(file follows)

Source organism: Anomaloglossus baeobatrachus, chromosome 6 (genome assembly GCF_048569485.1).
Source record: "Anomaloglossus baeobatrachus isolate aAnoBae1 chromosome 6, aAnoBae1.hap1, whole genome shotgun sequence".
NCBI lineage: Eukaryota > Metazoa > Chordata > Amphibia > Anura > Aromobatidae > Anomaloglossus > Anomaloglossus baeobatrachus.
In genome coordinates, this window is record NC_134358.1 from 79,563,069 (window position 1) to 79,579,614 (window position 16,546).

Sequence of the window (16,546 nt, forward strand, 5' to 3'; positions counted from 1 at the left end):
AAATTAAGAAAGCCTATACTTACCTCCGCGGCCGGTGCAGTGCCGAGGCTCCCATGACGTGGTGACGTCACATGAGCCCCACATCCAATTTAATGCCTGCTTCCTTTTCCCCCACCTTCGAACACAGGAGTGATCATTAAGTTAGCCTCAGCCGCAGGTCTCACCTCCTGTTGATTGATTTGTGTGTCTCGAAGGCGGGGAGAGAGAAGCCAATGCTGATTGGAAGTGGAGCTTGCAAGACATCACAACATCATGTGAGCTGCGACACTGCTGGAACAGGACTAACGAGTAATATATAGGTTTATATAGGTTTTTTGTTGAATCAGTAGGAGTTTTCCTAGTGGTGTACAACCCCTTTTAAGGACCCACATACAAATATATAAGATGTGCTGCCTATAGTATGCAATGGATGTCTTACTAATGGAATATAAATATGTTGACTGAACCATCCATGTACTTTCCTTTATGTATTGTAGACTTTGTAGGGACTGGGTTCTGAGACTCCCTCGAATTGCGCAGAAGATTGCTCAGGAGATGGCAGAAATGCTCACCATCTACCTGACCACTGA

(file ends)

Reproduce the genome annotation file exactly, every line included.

Source organism: Anomaloglossus baeobatrachus, chromosome 6 (genome assembly GCF_048569485.1).
Source record: "Anomaloglossus baeobatrachus isolate aAnoBae1 chromosome 6, aAnoBae1.hap1, whole genome shotgun sequence".
NCBI lineage: Eukaryota > Metazoa > Chordata > Amphibia > Anura > Aromobatidae > Anomaloglossus > Anomaloglossus baeobatrachus.
In genome coordinates, this window is record NC_134358.1 from 79,563,069 (window position 1) to 79,579,614 (window position 16,546).

Sequence of the window (16,546 nt, forward strand, 5' to 3'; positions counted from 1 at the left end):
AAATTAAGAAAGCCTATACTTACCTCCGCGGCCGGTGCAGTGCCGAGGCTCCCATGACGTGGTGACGTCACATGAGCCCCACATCCAATTTAATGCCTGCTTCCTTTTCCCCCACCTTCGAACACAGGAGTGATCATTAAGTTAGCCTCAGCCGCAGGTCTCACCTCCTGTTGATTGATTTGTGTGTCTCGAAGGCGGGGAGAGAGAAGCCAATGCTGATTGGAAGTGGAGCTTGCAAGACATCACAACATCATGTGAGCTGCGACACTGCTGGAACAGGACTAACGAGTAATATATAGGTTTATATAGGTTTTTTGTTGAATCAGTAGGAGTTTTCCTAGTGGTGTACAACCCCTTTTAAGGACCCACATACAAATATATAAGATGTGCTGCCTATAGTATGCAATGGATGTCTTACTAATGGAATATAAATATGTTGACTGAACCATCCATGTACTTTCCTTTATGTATTGTAGACTTTGTAGGGACTGGGTTCTGAGACTCCCTCGAATTGCGCAGAAGATTGCTCAGGAGATGGCAGAAATGCTCACCATCTACCTGACCACTGA